At number seven is Canada’s addiction to the relatively innocuous drug, cannabis. Pot use is widespread in the country, with British Columbia alone reporting 44.3% of its population as having used cannabis at least once. It must be noted, however, that use of pot has decreased significantly over the last decade, with the 2004 statistic of 44.5% of Canadians having used pot coming down to 39.4% by 2011. However, the age of initiation to the drug has remained almost exactly the same – a concerning average of around fifteen years old. In a controversial move, the Canadian Drug Policy Coalition has recommended decriminalization of the individual use of cannabis and other drugs as a method of tackling drug abuse; perhaps not a viable option, but with roughly 22,3000 regular users of pot in the country, any move towards a solution should be considered.
6. Afghanistan — heroin, 6.9% per capita
At number six is one of the most infamous drugs, heroin, with which Afghanistan has a huge problem. The country is the world’s largest producer of poppy opium, from which the drug is made. Surveys conducted between 2009 and 2012 have shown that at least 350,000 Afghans are addicted to heroin, which is an astounding increase of 75% since 2005. Another upsetting statistic indicates that up to 50% of opium-using parents also give the drug to their children. An estimated one million Afghans are addicted to heroin, which amounts to about 8% of the overall population. The extent of the country’s addiction is blamed on Afghanistan’s exposition to cheap narcotics, limited access to treatment, and many years of exposure to war and resulting trauma.
5. Russia — alcohol, 7.1% per capita
Although the association of Russia with excessive consumption of alcohol, particularly vodka, is a well-worn stereotype, recent research suggests that there may unfortunately be hard truth behind the cliche. It has been confirmed that Russian adults have an unusually high rate of premature death, and it has long been suspected that there is a correlation between this and the country’s consumption of alcohol. Most of the 25% of Russian men who don’t reach the age of fifty-five die from alcohol-related causes: liver disease, alcohol poisoning, and alcohol-influenced accidents, violence or even suicide. Researcher Prof. David Zaridze has said of the Russian drinking problem that “They binge drink. That’s the main problem […] This is the nation’s lifestyle that needs to change.”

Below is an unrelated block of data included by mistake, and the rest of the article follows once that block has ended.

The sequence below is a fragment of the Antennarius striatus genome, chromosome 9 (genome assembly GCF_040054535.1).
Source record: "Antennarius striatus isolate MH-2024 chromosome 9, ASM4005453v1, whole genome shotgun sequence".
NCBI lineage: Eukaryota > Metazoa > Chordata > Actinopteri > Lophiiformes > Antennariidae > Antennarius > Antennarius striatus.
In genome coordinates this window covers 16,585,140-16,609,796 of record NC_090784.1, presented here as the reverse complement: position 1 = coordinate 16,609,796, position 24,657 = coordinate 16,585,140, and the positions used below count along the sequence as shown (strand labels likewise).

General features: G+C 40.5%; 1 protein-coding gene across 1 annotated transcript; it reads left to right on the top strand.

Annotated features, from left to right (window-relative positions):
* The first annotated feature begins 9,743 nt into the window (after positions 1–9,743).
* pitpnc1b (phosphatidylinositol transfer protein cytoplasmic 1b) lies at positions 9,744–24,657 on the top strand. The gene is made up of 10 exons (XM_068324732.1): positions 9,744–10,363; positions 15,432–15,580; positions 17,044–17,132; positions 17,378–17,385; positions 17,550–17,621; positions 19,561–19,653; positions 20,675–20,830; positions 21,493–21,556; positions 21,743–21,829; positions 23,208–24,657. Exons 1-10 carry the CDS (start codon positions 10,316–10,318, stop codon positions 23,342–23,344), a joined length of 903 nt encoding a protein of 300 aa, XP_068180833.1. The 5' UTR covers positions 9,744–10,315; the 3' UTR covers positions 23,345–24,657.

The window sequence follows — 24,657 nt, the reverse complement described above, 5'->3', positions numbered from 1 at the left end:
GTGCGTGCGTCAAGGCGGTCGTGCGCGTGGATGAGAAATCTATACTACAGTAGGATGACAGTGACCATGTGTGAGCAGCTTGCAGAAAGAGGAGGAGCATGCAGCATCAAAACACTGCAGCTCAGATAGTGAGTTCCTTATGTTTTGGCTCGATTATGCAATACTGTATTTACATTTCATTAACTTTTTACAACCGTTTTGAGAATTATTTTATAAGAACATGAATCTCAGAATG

4. Slovakia — inhalants, 13.01% per capita
The misuse of inhalants in Slovakia is at number four, with a surprisingly large number of abusers of this drug evident in the country, notably higher than the general average worldwide. The exact reasons for this are unclear, but one study suggests that easy access to toluene – a clear, colourless substance like paint thinner – is instrumental in Slovakia’s high instance of solvent abuse. Worryingly, a significant number of recorded deaths as a result of inhalant abuse tend to occur in first time users, making even casual use of this type of drug an enormous danger.
3. France — Prescription pills, 13.2% per capita
The misuse of prescription pills is back in at number three, this time in France. This European country’s prescription drug use is higher, per capita, than in the US. This is likely due to the price of such drugs relative to each country. A vial of a particular medication costs around $133 in the US, and only the equivalent of $57 in France, while a specific pill costing $5 in France sells for around $22 in America. Abuse of prescription drugs in France includes predominantly that of substances containing benzodiazepines, buprenorphine and methadone.
2. U.K. — Alcohol, 13.65% per capita
Not for nothing is the UK stereotyped as a binge drinking country, as is clear in its place at number two on the list. Great Britain’s addiction to drinking is both widely realised and widely accepted, but it’s neither healthy nor innocuous. It’s hardly surprising, though, given the fact that alcohol is 45% more affordable in the UK now than it was in 1980.
An estimated 1.6 million people in England alone are dependant on alcohol, and only 6.4% of these will access treatment. Like Russia, the manner in which alcohol is consumed is the main problem in the UK, with a shocking 52% of men and 53% of women living in Great Britain drinking more than the recommended amount of alcohol on at least one occasion during the average week. The ‘binge drinking’ culture is an issue that needs to be addressed before the nation will see any significant change.
1. Iran — Heroin, 14.32% per capita
Iran’s problem with heroin is an epidemic of epic proportions. Sadly, there is little the country can do about it, given the tiny amount of money allotted to Iran for tackling drug abuse — the budget for the UN drug office in the country has amounted to just over $13 million over the space of four years. However, heroin has become more difficult to access in Iran in recent years. Better Iranian border control has greatly reduced ease of trafficking but, evidently, the country clearly still has a long way to go.